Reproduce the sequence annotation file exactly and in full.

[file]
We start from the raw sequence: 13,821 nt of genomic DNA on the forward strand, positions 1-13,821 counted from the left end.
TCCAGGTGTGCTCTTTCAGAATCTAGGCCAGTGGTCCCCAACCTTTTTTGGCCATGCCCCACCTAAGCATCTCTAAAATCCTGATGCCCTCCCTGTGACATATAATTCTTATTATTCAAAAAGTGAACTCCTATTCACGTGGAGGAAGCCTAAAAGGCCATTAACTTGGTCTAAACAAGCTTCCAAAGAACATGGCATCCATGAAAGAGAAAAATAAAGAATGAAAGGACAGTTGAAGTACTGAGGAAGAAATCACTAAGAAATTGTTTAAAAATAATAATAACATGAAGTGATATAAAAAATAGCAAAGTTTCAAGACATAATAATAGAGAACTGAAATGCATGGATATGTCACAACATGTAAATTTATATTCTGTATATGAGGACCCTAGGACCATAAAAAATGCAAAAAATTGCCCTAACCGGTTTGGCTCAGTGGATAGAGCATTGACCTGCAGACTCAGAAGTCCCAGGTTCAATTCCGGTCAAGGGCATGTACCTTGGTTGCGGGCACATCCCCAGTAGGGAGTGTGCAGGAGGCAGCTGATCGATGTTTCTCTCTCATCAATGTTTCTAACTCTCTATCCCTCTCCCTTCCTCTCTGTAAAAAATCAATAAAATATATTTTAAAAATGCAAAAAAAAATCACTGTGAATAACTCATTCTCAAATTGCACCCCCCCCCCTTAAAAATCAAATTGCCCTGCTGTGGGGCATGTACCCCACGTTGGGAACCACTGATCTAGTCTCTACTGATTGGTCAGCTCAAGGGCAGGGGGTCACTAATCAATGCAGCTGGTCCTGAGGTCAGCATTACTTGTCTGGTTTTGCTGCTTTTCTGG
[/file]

We start from the raw sequence: 13,821 nt of genomic DNA on the forward strand, positions 1-13,821 counted from the left end.
TCCAGGTGTGCTCTTTCAGAATCTAGGCCAGTGGTCCCCAACCTTTTTTGGCCATGCCCCACCTAAGCATCTCTAAAATCCTGATGCCCTCCCTGTGACATATAATTCTTATTATTCAAAAAGTGAACTCCTATTCACGTGGAGGAAGCCTAAAAGGCCATTAACTTGGTCTAAACAAGCTTCCAAAGAACATGGCATCCATGAAAGAGAAAAATAAAGAATGAAAGGACAGTTGAAGTACTGAGGAAGAAATCACTAAGAAATTGTTTAAAAATAATAATAACATGAAGTGATATAAAAAATAGCAAAGTTTCAAGACATAATAATAGAGAACTGAAATGCATGGATATGTCACAACATGTAAATTTATATTCTGTATATGAGGACCCTAGGACCATAAAAAATGCAAAAAATTGCCCTAACCGGTTTGGCTCAGTGGATAGAGCATTGACCTGCAGACTCAGAAGTCCCAGGTTCAATTCCGGTCAAGGGCATGTACCTTGGTTGCGGGCACATCCCCAGTAGGGAGTGTGCAGGAGGCAGCTGATCGATGTTTCTCTCTCATCAATGTTTCTAACTCTCTATCCCTCTCCCTTCCTCTCTGTAAAAAATCAATAAAATATATTTTAAAAATGCAAAAAAAAATCACTGTGAATAACTCATTCTCAAATTGCACCCCCCCCCCTTAAAAATCAAATTGCCCTGCTGTGGGGCATGTACCCCACGTTGGGAACCACTGATCTAGTCTCTACTGATTGGTCAGCTCAAGGGCAGGGGGTCACTAATCAATGCAGCTGGTCCTGAGGTCAGCATTACTTGTCTGGTTTTGCTGCTTTTCTGG